So today we are going to have a look at the all-important timings for your wedding day.
No matter how “chilled out” and “relaxed” you’d like your wedding day to be I would highly recommend having a plan in terms of what times things happen.
The most stressful weddings I have been to (not for me) have always been the ones promising to have no time-line, that will just go with the flow. It’s a recipe for disaster.
First and foremost, it’s important to understand that things won’t always go to plan, expect to have some flexibility in all of the timings and once you’ve made your plan, pass it on to your suppliers and bridal party then you as a couple should be able to forget about it.
Appoint a head-Bridesmaid, an Usher, Best-man or MC to keep things on track, some venues have wedding planners and of course you can always hire your own independent wedding planner.
So here goes.
The first time you will have to decide will be the ceremony time. This will have to be a time that the priest, vicar, celebrant or registrar also has available.
Choosing this will also impact the rest of the day so give it a lot of consideration.
Things to consider.
How long will it take to get ready? Check with the professionals, your make-up and hair artists will be able to advise, based on how many people there are to get ready how long that will take.
Don’t be surprised if based on your 1pm wedding they are looking to arrive at 6am though! In terms of what time to ask your photographer to arrive, from experience I would recommend around 2 hours before the ceremony (plus any travel time). Having a photographer from 8am for a 1pm wedding would give you a disproportionate amount of time for “getting ready” photos to the rest of the day. You would have over four hours of make-up and hair photos and only 90 minutes of a drinks reception. The photos during this time can be quite repetitive as well. You will be sat motionless for quite some time have hair/make-up so there isn’t much to photograph up to the last hour really. Also consider at what point you are happy to have photos from, are you happy to have pics pre any make-up? Quite often I arrive at the pre-arranged time for “getting ready” photos only to be informed that they are “not ready” ?!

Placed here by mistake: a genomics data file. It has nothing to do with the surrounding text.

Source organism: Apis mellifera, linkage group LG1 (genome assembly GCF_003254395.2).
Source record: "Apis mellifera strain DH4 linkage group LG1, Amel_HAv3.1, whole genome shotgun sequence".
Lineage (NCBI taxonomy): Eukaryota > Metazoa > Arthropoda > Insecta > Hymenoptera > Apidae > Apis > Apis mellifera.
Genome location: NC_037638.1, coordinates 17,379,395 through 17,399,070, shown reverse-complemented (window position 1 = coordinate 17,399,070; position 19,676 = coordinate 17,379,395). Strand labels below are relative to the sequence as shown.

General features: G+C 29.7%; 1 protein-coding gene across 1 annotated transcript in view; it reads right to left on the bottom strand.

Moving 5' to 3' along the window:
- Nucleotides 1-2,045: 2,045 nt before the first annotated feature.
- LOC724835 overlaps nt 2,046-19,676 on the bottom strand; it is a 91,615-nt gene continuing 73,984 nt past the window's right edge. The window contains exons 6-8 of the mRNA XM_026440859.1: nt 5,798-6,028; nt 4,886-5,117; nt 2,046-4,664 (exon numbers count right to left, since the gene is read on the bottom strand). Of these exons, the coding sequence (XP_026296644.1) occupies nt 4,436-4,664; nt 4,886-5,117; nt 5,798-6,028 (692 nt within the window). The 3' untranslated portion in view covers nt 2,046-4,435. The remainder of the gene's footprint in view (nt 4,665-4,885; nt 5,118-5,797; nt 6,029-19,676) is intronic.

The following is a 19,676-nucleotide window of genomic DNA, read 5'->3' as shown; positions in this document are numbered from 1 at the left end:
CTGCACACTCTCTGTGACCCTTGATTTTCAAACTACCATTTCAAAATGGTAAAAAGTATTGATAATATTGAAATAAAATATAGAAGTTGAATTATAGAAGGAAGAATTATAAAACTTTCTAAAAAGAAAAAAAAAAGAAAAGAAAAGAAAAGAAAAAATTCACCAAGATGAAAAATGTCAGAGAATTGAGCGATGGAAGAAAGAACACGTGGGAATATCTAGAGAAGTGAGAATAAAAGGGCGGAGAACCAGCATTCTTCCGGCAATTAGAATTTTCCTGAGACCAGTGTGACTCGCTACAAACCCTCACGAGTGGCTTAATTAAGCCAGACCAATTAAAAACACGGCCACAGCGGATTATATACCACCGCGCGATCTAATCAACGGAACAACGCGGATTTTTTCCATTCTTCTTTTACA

Consider also the time of the year, what time you have light until and what time is sun-down.
In the summer it can be light until 10pm but in winter it’ll be dark by 4pm
And finally work backwards from the time you ideally want your evening to kick off, getting timings right is a balance between not feeling rushed but not having long gaps in the day.
So, let’s say you both decide 1pm is the best time to get married.
Your other-half will have to be at a civil ceremony 30 mins beforehand for his/her interview.
A civil ceremony in a licenced venue (inside or outside) will take no more than 30 minutes. Even with two or three readings and the signing of the registers it’s 30 minutes maximum.